Kitzes on Safety
Originally published in the CCH Consumer Product Safety Guide, 2004.
- Play Yards F-406
- High Chairs F-404
- Toys (Flotation) F-963
- Baby Gates F-1004
All these products for use by children are subject to the industry voluntary ASTM Standards referenced above. Some of these guidelines are over 25 years old. But they all have at least one thing in common. They each instruct parents and caregivers never to leave children “unattended.” Some require “competent adult supervision.” But what in fact does unattended mean? What is competent adult supervision? If a child gets injured, is it by definition a failure to attend or adequately supervise? Do these statements provide enough information for parents to protect their children from hazards and dangers that are often better known to the manufacturer than they are to consumers? Is it reasonable to hold parents to a higher level of knowledge than the warnings and instructions provide? It is critical to tell parents what the potential dangers are and what a parent can do to protect their kids.
A recent example is instructive.
A child is placed in a portable mesh side crib/play yard. There are height and weight restrictions printed on the floor board and in the instructions. The child is completely within the allowable range and has never attempted to crawl out of the play yard before.
The play yard was set up in a relatively small house of about 1400 feet with an open design. The parents were in and out of the house for a minute or two at a time clearing out the garage and putting trash on the curb. For short periods of time, they could neither hear nor see the child. During one of those brief periods, the child climbed out of the crib and wandered into the backyard pool, causing severe brain damage.
Question -- Was the child unattended? The parents felt that the child was adequately confined in the play yard and they were going in and out of the house for only a few minutes at a time, checking on the child each time. The company believed the parents failed to adequately attend the child because they were not in constant eye contact the entire time the child was confined in the play yard. The company refused to say that a play yard was intended to safety confine a child.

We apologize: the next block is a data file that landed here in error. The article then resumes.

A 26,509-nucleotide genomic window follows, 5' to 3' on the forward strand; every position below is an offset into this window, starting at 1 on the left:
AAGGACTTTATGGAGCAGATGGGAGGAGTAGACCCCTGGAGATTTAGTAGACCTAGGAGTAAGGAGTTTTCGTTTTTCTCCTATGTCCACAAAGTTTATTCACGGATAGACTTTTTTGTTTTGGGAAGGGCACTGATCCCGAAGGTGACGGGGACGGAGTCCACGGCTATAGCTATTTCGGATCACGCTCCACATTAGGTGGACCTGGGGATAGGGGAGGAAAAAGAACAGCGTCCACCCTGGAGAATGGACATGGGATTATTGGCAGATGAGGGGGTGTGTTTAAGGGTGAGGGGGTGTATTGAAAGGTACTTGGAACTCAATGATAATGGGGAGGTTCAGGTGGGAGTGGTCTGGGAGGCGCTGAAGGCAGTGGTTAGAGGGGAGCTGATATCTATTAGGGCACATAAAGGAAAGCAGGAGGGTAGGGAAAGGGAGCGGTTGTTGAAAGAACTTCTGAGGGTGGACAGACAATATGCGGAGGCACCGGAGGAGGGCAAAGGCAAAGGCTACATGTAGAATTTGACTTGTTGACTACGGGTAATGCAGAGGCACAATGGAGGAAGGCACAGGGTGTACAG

This ambiguous instruction can create many problems for parents. If your child is in a play yard, can you go to the bathroom? Can you go to another room to answer the telephone? Can you go to the kitchen to get the child something to eat or drink? Can you let the child out of your sight? What in fact is the purpose of a play yard if it is not to safely confine a child while the parent is in the house and momentarily out of sight?
Now let’s take the same word “unattended” and apply it to flotation toys as the ASTM F-963 Standard requires.
There are about 300 drowning deaths per year in back yard pools involving children under 5 years old. For the past few months, I have been working with Swimways Corp., an innovative pool and recreational products company in Virginia Beach, Virginia. They first called me to discuss pool safety issues in general and how the company can apply injury reduction programs, specifically in the area of safety information and warnings. Soon, however, I wound up assisting them with recall issues. The problems were fairly small and no one was even close to being hurt, but the company reacted quickly and completely.
This intensified our discussion. With company managers, product developers and engineers, I began to look at their products for non-swimming children under 48 months and found that the standard ASTM warnings were just not enough to adequately inform parents about reasonable supervision of their children. Telling parents never to leave their children “unattended” was just not enough. I spoke with the top management team and we decided to go further and give parents some real guidance.
For example, the company’s Baby Spring Float, a flotation product for non-swimmers up to 24 months is now labeled as follows:
Child may crawl out of seat and fall into the water.
Always stay in the pool and within arm’s reach of your child.
This warning tracks the CPSC proposed label for baby bath seats requiring parents to stay within “arm’s reach.” It is important to note that we also include the ASTM warnings concerning life saving devices, competent adult supervision and never leaving the child unattended in order to ensure at least for now, compliance with the present language.
For older children, 24-48 months, vigilance with a little extra space for the child is appropriate. Thus, the label for Paddles, the swimming dog, states:
Item can swim into deep water
Always keep your children in your sight within
quick and easy reach when they are in the water.
Do not allow children to play where water is too deep
for their swimming ability.
Finally, Swimways looked at the label for a very innovative new product, the Baby Spring Pool. A patented spring around the rim allows a full size kiddie pool to be “folded” for easy storage. Infant children are often placed in the water and can quickly submerge. Taking a cue from a CPSC press release, the pool warning states:
Children can be injured quickly and silently even in shallow water. . . .
Adults must remain at pool side and within arm’s reach of children at all times.
Safety labeling issues for childrens products need to be addressed by manufacturers, distributors and retailers as well as the ASTM committees responsible for the voluntary standards, before the government steps in and requires adequate language. In the meantime, a commitment to communicate potential hazards to parents and caregivers is the first step in substantially reducing or eliminating serious injuries.